VHS protein domain

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PDB 1dvp EBI.jpg
crystal structure of the vhs and fyve tandem domains of hrs, a protein involved in membrane trafficking and signal transduction
Symbol VHS
Pfam PF00790
Pfam clan CL0009
InterPro IPR002014
SCOP 1elk

In molecular biology, the VHS protein domain is approximately 140 residues long. Its name is an acronym derived from its occurrence in VPS-27, Hrs and STAM. It is a domain commonly found in the N-terminus of many proteins.[1]


VHS domains thought to be very important in vesicular trafficking, in particular, aiding membrane targeting and cargo recognition role.[1]


Resolution of the crystal structure of the VHS domain of Drosophila Hrs and human Tom1 revealed that it consists of eight helices arranged in a double-layer superhelix.[2] The existence of conserved patches of residues on the domain surface suggests that VHS domains may be involved in protein-protein recognition and docking. Overall, sequence similarity is low (approx 25%) amongst domain family members.


Based on regions surrounding the domain, VHS-proteins can be divided into 4 groups:[1]

  • STAM/EAST/Hbp which all share the domain composition VHS-SH3-ITAM and carry one or two ubiquitin-interacting motifs
  • Proteins with a FYVE domain (INTERPRO) C-terminal to VHS which also carry one or two ubiquitin-interacting motifs
  • GGA proteins with a domain composition VHS-GAT (GGA and Tom1) homology domain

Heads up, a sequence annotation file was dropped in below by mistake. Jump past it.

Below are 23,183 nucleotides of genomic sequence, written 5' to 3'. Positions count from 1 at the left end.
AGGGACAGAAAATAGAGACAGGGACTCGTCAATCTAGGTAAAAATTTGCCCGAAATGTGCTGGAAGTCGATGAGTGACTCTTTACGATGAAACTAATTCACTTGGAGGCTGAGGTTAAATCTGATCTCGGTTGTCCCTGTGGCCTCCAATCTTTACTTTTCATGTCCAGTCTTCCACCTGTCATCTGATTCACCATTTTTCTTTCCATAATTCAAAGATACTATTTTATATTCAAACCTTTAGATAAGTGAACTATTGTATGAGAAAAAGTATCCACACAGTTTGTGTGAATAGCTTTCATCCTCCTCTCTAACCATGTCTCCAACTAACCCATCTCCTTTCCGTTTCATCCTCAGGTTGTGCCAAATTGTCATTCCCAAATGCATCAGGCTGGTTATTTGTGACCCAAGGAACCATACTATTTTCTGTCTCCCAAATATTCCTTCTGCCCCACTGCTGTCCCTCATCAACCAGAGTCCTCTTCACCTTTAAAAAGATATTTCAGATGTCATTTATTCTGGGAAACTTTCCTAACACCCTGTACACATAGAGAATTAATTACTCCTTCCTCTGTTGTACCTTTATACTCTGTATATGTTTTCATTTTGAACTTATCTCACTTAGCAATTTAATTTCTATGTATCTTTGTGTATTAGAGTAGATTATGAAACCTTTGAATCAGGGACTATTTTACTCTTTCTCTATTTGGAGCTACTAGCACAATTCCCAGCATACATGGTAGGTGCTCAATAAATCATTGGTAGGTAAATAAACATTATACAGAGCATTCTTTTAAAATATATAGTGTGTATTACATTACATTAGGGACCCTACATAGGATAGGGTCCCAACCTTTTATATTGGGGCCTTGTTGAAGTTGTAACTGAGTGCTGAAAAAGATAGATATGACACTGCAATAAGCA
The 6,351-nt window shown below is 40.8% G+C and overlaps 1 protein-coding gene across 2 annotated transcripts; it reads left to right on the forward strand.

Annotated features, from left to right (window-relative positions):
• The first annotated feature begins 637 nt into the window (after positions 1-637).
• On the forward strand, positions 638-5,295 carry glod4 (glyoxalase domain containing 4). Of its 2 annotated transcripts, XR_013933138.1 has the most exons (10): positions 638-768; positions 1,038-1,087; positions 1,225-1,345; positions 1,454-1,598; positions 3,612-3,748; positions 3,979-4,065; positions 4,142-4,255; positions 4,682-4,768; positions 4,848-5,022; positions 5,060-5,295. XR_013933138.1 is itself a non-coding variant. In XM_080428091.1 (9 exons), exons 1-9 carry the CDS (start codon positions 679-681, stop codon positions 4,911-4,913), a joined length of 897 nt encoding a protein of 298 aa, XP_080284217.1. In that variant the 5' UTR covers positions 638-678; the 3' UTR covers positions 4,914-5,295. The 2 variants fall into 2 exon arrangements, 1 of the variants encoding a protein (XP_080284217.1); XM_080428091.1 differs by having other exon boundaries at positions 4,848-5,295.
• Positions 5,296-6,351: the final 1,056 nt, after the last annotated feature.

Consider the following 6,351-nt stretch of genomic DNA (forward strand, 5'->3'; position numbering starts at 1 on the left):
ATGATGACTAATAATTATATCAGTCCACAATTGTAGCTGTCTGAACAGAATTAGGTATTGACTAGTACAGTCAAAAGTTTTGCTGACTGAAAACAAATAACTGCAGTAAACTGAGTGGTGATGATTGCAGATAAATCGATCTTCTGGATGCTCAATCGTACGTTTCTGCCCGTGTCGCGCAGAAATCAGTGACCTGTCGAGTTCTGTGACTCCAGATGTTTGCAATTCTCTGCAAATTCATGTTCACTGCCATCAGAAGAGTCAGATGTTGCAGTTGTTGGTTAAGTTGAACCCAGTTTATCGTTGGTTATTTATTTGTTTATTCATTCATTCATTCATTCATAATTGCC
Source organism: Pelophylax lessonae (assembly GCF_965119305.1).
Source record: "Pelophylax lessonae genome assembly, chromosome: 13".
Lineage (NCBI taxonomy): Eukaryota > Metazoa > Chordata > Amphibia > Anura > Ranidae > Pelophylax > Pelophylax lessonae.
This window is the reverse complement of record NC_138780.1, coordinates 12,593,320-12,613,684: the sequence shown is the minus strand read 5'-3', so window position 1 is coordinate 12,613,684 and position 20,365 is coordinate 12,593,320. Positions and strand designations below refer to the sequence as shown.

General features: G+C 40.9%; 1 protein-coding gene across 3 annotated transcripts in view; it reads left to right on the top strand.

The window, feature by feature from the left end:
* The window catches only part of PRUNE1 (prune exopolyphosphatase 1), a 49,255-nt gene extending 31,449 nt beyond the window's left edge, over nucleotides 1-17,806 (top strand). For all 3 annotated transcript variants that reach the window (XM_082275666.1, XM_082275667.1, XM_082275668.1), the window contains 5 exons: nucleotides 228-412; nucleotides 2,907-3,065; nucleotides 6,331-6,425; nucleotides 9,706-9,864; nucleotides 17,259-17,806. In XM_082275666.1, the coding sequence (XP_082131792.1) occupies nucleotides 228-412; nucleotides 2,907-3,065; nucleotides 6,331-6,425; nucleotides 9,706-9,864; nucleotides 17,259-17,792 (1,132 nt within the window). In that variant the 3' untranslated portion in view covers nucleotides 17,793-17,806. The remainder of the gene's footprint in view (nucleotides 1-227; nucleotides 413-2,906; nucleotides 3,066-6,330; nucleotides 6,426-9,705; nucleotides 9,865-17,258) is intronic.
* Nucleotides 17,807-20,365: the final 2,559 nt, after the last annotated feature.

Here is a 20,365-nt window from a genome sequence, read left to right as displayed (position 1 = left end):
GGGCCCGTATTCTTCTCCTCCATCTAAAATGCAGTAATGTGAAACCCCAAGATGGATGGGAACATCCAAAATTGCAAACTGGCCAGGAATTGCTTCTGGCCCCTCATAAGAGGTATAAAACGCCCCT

• VHS domain alone or in combination with domains other than those listed above The VHS domain is always found at the N- terminus of proteins suggesting that such topology is important for function. The domain is considered to have a general membrane targeting/cargo recognition role in vesicular trafficking.[3]


  1. ^ a b c Lohi O, Poussu A, Mao Y, Quiocho F, Lehto VP (2002). "VHS domain -- a longshoreman of vesicle lines". FEBS Lett. 513 (1): 19–23. doi:10.1016/s0014-5793(01)03287-2. PMID 11911875. 
  2. ^ Mao Y, Nickitenko A, Duan X, Lloyd TE, Wu MN, Bellen H, Quiocho FA (February 2000). "Crystal structure of the VHS and FYVE tandem domains of Hrs, a protein involved in membrane trafficking and signal transduction". Cell. 100 (4): 447–56. doi:10.1016/S0092-8674(00)80680-7. PMID 10693761. 
  3. ^ Misra S, Beach BM, Hurley JH (September 2000). "Structure of the VHS domain of human Tom1 (target of myb 1): insights into interactions with proteins and membranes". Biochemistry. 39 (37): 11282–90. doi:10.1021/bi0013546. PMID 10985773. 

This article incorporates text from the public domain Pfam and InterPro IPR002014